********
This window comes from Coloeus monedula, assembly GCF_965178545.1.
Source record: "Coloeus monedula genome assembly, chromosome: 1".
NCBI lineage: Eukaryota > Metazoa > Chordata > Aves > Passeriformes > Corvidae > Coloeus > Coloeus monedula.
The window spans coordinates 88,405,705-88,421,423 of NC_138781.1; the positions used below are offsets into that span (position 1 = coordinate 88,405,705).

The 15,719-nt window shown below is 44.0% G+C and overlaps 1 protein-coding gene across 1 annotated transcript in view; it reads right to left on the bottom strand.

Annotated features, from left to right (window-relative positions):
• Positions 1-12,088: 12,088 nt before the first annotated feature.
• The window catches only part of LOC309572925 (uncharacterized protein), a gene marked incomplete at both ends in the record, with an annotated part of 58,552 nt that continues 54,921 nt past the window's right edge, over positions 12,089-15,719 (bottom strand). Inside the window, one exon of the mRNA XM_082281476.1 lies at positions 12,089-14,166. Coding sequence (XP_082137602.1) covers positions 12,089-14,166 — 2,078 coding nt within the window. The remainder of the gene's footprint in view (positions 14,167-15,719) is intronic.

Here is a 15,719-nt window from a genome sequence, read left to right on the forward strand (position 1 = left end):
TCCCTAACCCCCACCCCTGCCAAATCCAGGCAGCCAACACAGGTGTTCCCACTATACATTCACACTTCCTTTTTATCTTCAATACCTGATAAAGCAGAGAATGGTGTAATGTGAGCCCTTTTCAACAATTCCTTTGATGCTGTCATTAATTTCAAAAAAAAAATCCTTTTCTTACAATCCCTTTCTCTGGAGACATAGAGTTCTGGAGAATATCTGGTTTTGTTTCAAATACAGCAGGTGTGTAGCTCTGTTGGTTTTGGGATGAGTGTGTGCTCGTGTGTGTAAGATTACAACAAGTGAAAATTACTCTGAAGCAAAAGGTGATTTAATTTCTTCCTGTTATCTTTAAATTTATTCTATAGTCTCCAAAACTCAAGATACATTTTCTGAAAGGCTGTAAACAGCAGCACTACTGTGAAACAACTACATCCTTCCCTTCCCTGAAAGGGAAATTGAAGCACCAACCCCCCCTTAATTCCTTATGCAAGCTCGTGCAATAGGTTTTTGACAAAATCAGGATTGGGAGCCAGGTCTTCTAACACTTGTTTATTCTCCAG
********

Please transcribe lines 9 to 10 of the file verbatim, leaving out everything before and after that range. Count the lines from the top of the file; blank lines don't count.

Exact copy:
Here is a 15,719-nt window from a genome sequence, read left to right on the forward strand (position 1 = left end):
TCCCTAACCCCCACCCCTGCCAAATCCAGGCAGCCAACACAGGTGTTCCCACTATACATTCACACTTCCTTTTTATCTTCAATACCTGATAAAGCAGAGAATGGTGTAATGTGAGCCCTTTTCAACAATTCCTTTGATGCTGTCATTAATTTCAAAAAAAAAATCCTTTTCTTACAATCCCTTTCTCTGGAGACATAGAGTTCTGGAGAATATCTGGTTTTGTTTCAAATACAGCAGGTGTGTAGCTCTGTTGGTTTTGGGATGAGTGTGTGCTCGTGTGTGTAAGATTACAACAAGTGAAAATTACTCTGAAGCAAAAGGTGATTTAATTTCTTCCTGTTATCTTTAAATTTATTCTATAGTCTCCAAAACTCAAGATACATTTTCTGAAAGGCTGTAAACAGCAGCACTACTGTGAAACAACTACATCCTTCCCTTCCCTGAAAGGGAAATTGAAGCACCAACCCCCCCTTAATTCCTTATGCAAGCTCGTGCAATAGGTTTTTGACAAAATCAGGATTGGGAGCCAGGTCTTCTAACACTTGTTTATTCTCCAG